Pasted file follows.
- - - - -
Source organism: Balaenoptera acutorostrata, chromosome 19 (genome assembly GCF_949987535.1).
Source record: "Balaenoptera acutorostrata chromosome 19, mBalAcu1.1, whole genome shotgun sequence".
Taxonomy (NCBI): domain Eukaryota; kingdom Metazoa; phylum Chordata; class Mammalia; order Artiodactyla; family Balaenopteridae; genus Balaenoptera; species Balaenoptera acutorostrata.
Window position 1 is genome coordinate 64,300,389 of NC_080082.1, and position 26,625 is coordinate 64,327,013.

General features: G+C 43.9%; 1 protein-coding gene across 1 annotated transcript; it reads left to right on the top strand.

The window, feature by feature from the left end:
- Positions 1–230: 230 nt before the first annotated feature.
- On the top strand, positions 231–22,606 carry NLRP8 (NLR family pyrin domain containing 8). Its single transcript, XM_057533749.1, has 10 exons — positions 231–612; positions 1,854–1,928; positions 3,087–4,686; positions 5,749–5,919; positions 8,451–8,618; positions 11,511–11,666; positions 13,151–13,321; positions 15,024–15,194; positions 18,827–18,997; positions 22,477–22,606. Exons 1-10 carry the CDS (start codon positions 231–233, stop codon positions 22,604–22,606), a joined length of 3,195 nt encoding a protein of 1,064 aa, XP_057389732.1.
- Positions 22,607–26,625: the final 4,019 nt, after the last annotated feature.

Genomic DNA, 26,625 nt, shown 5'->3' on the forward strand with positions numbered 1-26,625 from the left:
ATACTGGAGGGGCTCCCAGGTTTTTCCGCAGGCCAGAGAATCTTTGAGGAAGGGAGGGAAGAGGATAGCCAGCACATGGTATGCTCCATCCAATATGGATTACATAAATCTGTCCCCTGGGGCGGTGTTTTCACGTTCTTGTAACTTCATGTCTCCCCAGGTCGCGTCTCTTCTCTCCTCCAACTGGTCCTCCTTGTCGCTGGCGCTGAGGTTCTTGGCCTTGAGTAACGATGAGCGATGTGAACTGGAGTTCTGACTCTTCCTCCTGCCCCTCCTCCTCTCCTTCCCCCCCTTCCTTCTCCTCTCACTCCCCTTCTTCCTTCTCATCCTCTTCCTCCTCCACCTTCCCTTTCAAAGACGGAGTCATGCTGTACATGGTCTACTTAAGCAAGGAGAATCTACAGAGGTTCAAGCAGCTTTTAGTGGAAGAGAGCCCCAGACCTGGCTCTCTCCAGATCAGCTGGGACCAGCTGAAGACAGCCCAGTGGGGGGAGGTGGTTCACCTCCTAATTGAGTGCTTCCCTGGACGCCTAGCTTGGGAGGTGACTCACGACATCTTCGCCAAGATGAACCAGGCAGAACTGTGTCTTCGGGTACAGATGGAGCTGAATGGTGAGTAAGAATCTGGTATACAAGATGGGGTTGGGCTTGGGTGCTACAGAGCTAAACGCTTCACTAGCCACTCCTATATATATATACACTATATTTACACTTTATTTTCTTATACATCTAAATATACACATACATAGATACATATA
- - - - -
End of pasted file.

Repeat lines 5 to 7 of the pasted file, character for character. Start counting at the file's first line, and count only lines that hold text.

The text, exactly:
General features: G+C 43.9%; 1 protein-coding gene across 1 annotated transcript; it reads left to right on the top strand.

The window, feature by feature from the left end:
- Positions 1–230: 230 nt before the first annotated feature.